Third, invest in civil legal aid. Civil legal aid is a front-line program that provides free legal assistance to people with limited means navigate civil justice challenges. Civil legal aid has been helping Marylanders navigate a range of civil legal problems throughout the pandemic, including helping people secure unemployment and food benefits; warding off illegal evictions; stopping wage garnishments of stimulus payments; protecting those facing abuse; helping create life and health planning documents, and much more.
Eviction is a civil legal problem. Even before the pandemic, there were over 650,000 Failure to Pay Rent cases every year. With over 625,000 unemployment claims filed since the start of the pandemic, many Marylanders who never needed to engage with the civil justice system will now need help.
Repeated studies have shown that many evictions happen, not because the tenant did anything wrong, but because they do not have a lawyer to defend them. In fact, nearly 99 percent of tenants in Maryland do not have legal representation in court, in comparison to 96 percent of landlords who have some form of representation. The 1 percent of tenants that do have a lawyer avoid disruptive displacement 92 percent of the time.
Self-represented litigants were already at a disadvantage in eviction cases, but the COVID-19 legal landscape is fraught with complexity brought on by differences in relief, laws, and technology across each jurisdiction. If eviction hearings that usually take place in crowded courtrooms become primarily remote, many low-income tenants will face additional barriers to justice, including not being able to access court-based legal services or technology barriers, that might impede their ability to participate in a hearing in a meaningful way. It will be necessary to ensure that people get the legal help they need to navigate this even more challenging terrain.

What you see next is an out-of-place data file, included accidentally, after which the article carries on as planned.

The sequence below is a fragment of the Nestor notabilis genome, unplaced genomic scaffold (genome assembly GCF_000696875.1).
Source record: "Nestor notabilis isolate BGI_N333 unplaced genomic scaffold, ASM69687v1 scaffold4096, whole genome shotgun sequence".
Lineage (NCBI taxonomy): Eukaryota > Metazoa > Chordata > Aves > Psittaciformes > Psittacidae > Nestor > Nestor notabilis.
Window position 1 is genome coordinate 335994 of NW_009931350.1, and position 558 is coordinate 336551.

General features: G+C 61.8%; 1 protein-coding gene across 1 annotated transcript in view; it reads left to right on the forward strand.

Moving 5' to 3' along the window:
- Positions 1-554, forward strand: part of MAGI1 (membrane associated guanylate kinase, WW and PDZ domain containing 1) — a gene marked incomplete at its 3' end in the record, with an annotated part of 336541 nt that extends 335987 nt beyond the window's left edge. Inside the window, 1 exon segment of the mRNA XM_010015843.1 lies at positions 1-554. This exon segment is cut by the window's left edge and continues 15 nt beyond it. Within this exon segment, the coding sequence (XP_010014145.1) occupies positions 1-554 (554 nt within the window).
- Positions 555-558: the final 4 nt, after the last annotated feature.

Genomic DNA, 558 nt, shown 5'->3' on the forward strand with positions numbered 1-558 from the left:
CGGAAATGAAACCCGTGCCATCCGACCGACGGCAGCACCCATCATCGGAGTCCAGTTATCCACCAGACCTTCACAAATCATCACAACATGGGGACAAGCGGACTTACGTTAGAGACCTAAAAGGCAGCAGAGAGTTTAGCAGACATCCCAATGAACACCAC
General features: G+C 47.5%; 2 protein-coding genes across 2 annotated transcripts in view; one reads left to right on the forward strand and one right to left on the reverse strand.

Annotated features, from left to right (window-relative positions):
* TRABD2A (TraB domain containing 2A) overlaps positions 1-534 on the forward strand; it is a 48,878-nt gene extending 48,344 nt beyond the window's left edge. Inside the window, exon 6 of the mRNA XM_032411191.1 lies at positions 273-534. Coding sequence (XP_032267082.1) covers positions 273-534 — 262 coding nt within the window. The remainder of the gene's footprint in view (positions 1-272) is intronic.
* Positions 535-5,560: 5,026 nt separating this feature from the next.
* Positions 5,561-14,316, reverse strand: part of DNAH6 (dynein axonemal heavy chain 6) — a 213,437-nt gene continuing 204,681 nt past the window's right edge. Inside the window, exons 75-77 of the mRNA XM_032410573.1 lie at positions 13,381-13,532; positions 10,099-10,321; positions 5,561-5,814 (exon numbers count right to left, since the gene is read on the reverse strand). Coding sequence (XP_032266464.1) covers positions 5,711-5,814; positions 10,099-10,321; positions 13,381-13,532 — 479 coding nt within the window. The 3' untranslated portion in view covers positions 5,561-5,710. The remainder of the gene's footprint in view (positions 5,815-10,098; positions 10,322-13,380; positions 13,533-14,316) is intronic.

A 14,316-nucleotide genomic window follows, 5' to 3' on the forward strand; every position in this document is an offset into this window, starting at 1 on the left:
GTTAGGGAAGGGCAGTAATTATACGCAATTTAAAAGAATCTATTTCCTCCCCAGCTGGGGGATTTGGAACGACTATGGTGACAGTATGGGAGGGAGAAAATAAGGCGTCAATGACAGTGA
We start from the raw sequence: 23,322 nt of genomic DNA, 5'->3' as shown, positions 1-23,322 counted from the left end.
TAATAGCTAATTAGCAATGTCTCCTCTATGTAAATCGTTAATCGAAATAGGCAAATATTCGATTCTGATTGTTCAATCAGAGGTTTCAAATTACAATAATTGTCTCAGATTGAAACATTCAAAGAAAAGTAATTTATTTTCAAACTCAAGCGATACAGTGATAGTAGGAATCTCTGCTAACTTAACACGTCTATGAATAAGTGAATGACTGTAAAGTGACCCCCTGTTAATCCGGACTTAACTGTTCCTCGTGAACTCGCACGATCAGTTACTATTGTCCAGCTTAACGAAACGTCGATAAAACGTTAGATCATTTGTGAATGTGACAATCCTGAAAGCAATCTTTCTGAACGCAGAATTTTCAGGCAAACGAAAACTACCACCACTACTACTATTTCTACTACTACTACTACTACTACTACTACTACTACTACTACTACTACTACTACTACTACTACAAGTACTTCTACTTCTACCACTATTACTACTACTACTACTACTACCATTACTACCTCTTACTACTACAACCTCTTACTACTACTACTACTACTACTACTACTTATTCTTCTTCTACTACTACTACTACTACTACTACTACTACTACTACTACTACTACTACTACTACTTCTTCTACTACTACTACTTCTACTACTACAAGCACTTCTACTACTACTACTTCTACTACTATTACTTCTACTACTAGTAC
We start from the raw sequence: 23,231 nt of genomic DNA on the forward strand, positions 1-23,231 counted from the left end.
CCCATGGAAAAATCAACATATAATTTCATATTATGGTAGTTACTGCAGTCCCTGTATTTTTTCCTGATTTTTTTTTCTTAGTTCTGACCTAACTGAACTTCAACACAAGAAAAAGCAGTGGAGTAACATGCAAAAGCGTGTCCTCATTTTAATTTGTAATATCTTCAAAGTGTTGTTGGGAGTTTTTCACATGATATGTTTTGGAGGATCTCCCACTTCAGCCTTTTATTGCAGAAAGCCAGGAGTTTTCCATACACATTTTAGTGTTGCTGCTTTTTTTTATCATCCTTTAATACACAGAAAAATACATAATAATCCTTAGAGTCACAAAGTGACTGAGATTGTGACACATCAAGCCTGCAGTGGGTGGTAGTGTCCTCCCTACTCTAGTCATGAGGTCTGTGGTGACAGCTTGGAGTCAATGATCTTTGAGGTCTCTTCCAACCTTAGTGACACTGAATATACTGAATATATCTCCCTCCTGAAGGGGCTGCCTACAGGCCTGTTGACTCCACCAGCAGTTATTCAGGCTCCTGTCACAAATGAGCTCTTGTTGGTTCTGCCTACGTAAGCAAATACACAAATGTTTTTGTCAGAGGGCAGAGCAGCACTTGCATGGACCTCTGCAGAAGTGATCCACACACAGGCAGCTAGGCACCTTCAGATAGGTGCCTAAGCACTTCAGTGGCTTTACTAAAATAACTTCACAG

Unfortunately, even before the pandemic, we were meeting about 20 percent of the need for civil legal services. Now the need is exponentially rising at a time when the primary funder for civil legal aid in Maryland is facing revenue declines upwards of 70%. As civil legal needs continue to mount, state and local leaders should fund civil legal aid as an essential part of the state’s front-line response and use time-limited CARES Act funding to put in place eviction defense and other civil legal aid programs to stem the tide.
Maryland leaders still have an opportunity to course-correct and avoid mass evictions and displacement by following these measures: extending the ban on evictions; investing more in rental assistance; and investing in civil legal aid.
Here is an article from the New York Times Editorial Board that urges leadership and action on evictions: https://www.nytimes.com/2020/07/23/opinion/coronavirus-evictions-rent.html?action=click&module=Opinion&pgtype=Homepage